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WeWork CEO Adam Neumann makes millions from renting office space back to the company: report

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Adam NeumannWeWork CEO Adam NeumannJackal Pan / Getty

  • WeWork CEO Adam Neumann reportedly made millions of dollars by renting office space in buildings that he partially owns back to the company, according to a Wall Street Journal report on Wednesday
  • In a filing for prospective investors last year, WeWork reportedly disclosed that it paid $12 million in rent between 2016 and 2017 to buildings “partially owned by officers” of WeWork.
  • Investors tell the Journal that they’re concerned that the situation creates a conflict of interest — if those buildings were to raise their rents, Neumann could potentially stand to benefit.
  • WeWork tells Business Insider that Neumann only has a stake in four properties from which it leases space, out of the 400-plus coworking spaces the company operates globally, and that its board and investors are both fully aware of the situation. 

WeWork, the coworking company said to be valued at $47 billion, has been renting space in buildings partially owned by its CEO Adam Neumann, according to a Wall Street Journal report on Wednesday — an arrangement that’s reportedly netted the executive millions of dollars. 

Multiple WeWork investors told the Journal that the arrangement was concerning to them, as the situation creates a potential conflict of interest for Neumann.  For example, if those buildings were to raise WeWork’s rent, Neumann could personally profit. WeWork’s business model involves leasing large amounts of office space, and then subleasing smaller chunks of that space out to individuals, startups, and smaller groups.  

In a document for prospective investors last year, the company disclosed that it paid $12 million in rent between 2016 and 2017 to buildings “partially owned by officers” of WeWork, and said that it will pay more than $110 million over the lifetime of those leases, according to the report. 

Neumann reportedly has a 50% stake in an 11-story New York City building where WeWork operates a coworking space. The Journal also reports that Neumann is the “main investor” in a group that buys multiple properties in San Jose, CA, some of which are leasing space to WeWork. 

A spokesperson for WeWork tells Business Insider that Neumann only has a stake in four properties from which the company operates, out of its network of 400 coworking spaces globally. Furthermore, the company says that everything has been disclosed to investors and approved by the board, and that it hasn’t heard complaints.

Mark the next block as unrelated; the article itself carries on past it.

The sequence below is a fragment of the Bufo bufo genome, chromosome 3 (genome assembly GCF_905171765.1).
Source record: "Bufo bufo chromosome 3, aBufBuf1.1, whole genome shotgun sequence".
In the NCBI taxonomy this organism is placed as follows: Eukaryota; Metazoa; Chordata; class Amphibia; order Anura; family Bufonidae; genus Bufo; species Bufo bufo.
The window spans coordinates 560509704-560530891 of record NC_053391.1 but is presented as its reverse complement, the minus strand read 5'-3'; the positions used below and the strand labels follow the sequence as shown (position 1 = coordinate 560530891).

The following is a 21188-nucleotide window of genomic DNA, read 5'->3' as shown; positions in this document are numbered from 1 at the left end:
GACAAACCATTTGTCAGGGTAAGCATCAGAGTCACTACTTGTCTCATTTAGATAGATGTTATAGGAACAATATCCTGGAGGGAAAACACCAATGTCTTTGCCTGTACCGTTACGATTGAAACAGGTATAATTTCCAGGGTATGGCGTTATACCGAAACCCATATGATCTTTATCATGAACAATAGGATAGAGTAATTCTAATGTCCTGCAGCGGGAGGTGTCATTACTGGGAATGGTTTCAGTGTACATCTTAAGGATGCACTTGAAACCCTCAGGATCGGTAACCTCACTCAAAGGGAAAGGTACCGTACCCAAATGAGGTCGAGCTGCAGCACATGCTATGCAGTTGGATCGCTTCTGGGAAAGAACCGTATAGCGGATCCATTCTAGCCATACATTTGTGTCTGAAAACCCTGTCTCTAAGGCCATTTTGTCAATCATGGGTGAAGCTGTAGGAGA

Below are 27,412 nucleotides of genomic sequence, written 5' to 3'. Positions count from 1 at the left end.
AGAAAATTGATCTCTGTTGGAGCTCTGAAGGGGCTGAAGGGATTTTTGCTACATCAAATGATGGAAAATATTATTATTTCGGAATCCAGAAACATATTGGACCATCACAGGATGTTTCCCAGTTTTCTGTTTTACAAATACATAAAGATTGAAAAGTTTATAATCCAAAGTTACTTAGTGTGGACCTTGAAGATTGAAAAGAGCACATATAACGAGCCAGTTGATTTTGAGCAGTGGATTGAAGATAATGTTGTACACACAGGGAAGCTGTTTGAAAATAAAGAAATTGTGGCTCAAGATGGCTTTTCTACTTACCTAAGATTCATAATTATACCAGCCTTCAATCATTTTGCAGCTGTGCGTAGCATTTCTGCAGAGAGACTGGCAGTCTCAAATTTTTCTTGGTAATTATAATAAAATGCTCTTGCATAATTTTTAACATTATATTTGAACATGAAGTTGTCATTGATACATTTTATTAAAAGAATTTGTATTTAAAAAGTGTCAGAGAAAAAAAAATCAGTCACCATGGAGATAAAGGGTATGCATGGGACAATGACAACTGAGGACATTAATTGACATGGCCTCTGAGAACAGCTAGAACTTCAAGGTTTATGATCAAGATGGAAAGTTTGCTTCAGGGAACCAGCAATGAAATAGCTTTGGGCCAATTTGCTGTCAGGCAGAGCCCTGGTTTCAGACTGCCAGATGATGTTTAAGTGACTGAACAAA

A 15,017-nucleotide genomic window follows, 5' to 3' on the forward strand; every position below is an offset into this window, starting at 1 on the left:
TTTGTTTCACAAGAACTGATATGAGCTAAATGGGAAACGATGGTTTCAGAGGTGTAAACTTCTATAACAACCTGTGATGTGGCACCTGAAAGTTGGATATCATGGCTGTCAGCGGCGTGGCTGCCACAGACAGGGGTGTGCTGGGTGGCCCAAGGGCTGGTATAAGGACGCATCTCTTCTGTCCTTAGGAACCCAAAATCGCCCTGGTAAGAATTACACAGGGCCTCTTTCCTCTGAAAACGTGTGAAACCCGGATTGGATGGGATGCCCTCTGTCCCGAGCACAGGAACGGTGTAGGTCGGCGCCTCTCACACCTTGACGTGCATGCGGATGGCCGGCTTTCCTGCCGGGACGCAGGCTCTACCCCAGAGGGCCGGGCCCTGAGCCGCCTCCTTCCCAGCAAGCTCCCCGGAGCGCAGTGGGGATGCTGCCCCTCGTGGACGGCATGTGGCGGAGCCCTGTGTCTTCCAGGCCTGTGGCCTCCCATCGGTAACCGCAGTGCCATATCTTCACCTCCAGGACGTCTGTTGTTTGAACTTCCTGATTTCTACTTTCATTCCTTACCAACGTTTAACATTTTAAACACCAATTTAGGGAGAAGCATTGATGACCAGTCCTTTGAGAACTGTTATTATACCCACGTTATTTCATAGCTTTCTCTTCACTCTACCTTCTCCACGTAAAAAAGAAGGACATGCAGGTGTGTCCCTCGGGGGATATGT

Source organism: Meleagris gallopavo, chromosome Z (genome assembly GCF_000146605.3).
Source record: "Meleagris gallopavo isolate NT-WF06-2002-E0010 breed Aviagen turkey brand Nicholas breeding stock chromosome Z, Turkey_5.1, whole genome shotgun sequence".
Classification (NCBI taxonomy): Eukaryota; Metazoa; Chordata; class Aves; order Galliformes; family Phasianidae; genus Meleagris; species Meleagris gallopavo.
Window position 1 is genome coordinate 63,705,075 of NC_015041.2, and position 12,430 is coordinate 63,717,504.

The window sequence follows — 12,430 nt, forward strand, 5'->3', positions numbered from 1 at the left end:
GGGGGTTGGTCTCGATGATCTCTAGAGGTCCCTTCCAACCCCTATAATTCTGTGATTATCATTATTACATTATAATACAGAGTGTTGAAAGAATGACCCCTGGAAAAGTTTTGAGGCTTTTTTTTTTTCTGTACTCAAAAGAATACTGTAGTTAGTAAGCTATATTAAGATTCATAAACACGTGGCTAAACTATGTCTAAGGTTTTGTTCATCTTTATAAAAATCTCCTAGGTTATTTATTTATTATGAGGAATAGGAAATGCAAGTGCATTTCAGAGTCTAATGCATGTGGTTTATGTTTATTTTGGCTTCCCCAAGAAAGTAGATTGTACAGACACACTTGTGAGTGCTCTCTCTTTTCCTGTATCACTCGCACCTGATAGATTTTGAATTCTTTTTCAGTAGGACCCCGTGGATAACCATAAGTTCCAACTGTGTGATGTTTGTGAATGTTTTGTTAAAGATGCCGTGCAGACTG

“WeWork has a review process in place for related party transactions. Those transactions are reviewed and approved by the board, and they are disclosed to investors,” said the spokesperson.

Of note, however, is that in a 2014 fundraising deal, Neumann was awarded enough equity in the company to exert voting control over its board of directors. While WeWork’s board mainly consists of independent directors, Neumann’s vote is enough to make or break any proposal.

Read the full Wall Street Journal report here

Earlier this month, the coworking company announced it would be rebranding from WeWork to The We Company, which it said would better reflect company’s ambitions of moving beyond providing office space and pushing further into markets like education or residential living.

Read more: WeWork is changing its name to ‘The We Company’ as SoftBank invests $2 billion

The day before the rebranding was announced, WeWork lost out on a $16 billion investment from the Japanese tech company Softbank, which decided to downsize its investment to $2 billion. 

 

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More groups join in support of women in STEM program at Carleton

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OTTAWA — Major companies and government partners are lending their support to Carleton University’s newly established Women in Engineering and Information Technology Program.